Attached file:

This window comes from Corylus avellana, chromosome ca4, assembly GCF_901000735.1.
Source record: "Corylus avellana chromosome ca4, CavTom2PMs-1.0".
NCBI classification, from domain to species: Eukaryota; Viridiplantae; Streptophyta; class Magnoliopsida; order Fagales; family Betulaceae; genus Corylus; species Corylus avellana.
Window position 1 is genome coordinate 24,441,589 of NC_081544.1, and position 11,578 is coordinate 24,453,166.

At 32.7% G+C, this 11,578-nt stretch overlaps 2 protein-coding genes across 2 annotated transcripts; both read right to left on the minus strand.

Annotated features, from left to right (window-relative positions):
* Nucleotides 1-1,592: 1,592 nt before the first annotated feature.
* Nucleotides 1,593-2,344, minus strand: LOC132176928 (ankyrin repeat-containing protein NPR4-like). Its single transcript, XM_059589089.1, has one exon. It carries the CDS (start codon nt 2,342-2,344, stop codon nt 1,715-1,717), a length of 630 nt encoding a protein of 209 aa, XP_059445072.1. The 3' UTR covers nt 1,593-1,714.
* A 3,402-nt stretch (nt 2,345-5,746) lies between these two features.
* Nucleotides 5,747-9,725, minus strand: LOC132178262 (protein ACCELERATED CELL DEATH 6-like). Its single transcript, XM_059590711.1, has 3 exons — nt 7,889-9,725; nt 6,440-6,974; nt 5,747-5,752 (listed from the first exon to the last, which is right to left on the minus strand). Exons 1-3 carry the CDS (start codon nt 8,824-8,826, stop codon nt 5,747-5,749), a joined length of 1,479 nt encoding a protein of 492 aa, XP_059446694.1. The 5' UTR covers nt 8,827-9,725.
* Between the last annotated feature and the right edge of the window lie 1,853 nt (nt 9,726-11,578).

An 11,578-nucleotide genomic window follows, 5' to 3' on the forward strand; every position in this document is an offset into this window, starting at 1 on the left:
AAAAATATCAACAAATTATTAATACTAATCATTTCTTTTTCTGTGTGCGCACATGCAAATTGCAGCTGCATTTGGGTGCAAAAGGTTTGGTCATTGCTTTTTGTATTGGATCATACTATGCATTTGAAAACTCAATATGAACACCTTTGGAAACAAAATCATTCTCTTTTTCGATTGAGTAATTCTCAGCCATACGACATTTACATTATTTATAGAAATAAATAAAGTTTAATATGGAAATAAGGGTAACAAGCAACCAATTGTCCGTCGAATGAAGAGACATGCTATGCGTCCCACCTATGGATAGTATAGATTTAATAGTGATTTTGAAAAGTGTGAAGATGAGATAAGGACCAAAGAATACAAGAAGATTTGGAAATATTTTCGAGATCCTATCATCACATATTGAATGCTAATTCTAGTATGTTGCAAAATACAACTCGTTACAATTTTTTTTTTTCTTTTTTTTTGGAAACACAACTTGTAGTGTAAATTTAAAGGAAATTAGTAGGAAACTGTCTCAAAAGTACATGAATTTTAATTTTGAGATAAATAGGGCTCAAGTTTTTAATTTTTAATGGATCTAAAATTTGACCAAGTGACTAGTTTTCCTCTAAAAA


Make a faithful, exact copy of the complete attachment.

This window comes from Corylus avellana, chromosome ca4, assembly GCF_901000735.1.
Source record: "Corylus avellana chromosome ca4, CavTom2PMs-1.0".
NCBI classification, from domain to species: Eukaryota; Viridiplantae; Streptophyta; class Magnoliopsida; order Fagales; family Betulaceae; genus Corylus; species Corylus avellana.
Window position 1 is genome coordinate 24,441,589 of NC_081544.1, and position 11,578 is coordinate 24,453,166.

At 32.7% G+C, this 11,578-nt stretch overlaps 2 protein-coding genes across 2 annotated transcripts; both read right to left on the minus strand.

Annotated features, from left to right (window-relative positions):
* Nucleotides 1-1,592: 1,592 nt before the first annotated feature.
* Nucleotides 1,593-2,344, minus strand: LOC132176928 (ankyrin repeat-containing protein NPR4-like). Its single transcript, XM_059589089.1, has one exon. It carries the CDS (start codon nt 2,342-2,344, stop codon nt 1,715-1,717), a length of 630 nt encoding a protein of 209 aa, XP_059445072.1. The 3' UTR covers nt 1,593-1,714.
* A 3,402-nt stretch (nt 2,345-5,746) lies between these two features.
* Nucleotides 5,747-9,725, minus strand: LOC132178262 (protein ACCELERATED CELL DEATH 6-like). Its single transcript, XM_059590711.1, has 3 exons — nt 7,889-9,725; nt 6,440-6,974; nt 5,747-5,752 (listed from the first exon to the last, which is right to left on the minus strand). Exons 1-3 carry the CDS (start codon nt 8,824-8,826, stop codon nt 5,747-5,749), a joined length of 1,479 nt encoding a protein of 492 aa, XP_059446694.1. The 5' UTR covers nt 8,827-9,725.
* Between the last annotated feature and the right edge of the window lie 1,853 nt (nt 9,726-11,578).

An 11,578-nucleotide genomic window follows, 5' to 3' on the forward strand; every position in this document is an offset into this window, starting at 1 on the left:
AAAAATATCAACAAATTATTAATACTAATCATTTCTTTTTCTGTGTGCGCACATGCAAATTGCAGCTGCATTTGGGTGCAAAAGGTTTGGTCATTGCTTTTTGTATTGGATCATACTATGCATTTGAAAACTCAATATGAACACCTTTGGAAACAAAATCATTCTCTTTTTCGATTGAGTAATTCTCAGCCATACGACATTTACATTATTTATAGAAATAAATAAAGTTTAATATGGAAATAAGGGTAACAAGCAACCAATTGTCCGTCGAATGAAGAGACATGCTATGCGTCCCACCTATGGATAGTATAGATTTAATAGTGATTTTGAAAAGTGTGAAGATGAGATAAGGACCAAAGAATACAAGAAGATTTGGAAATATTTTCGAGATCCTATCATCACATATTGAATGCTAATTCTAGTATGTTGCAAAATACAACTCGTTACAATTTTTTTTTTTCTTTTTTTTTGGAAACACAACTTGTAGTGTAAATTTAAAGGAAATTAGTAGGAAACTGTCTCAAAAGTACATGAATTTTAATTTTGAGATAAATAGGGCTCAAGTTTTTAATTTTTAATGGATCTAAAATTTGACCAAGTGACTAGTTTTCCTCTAAAAA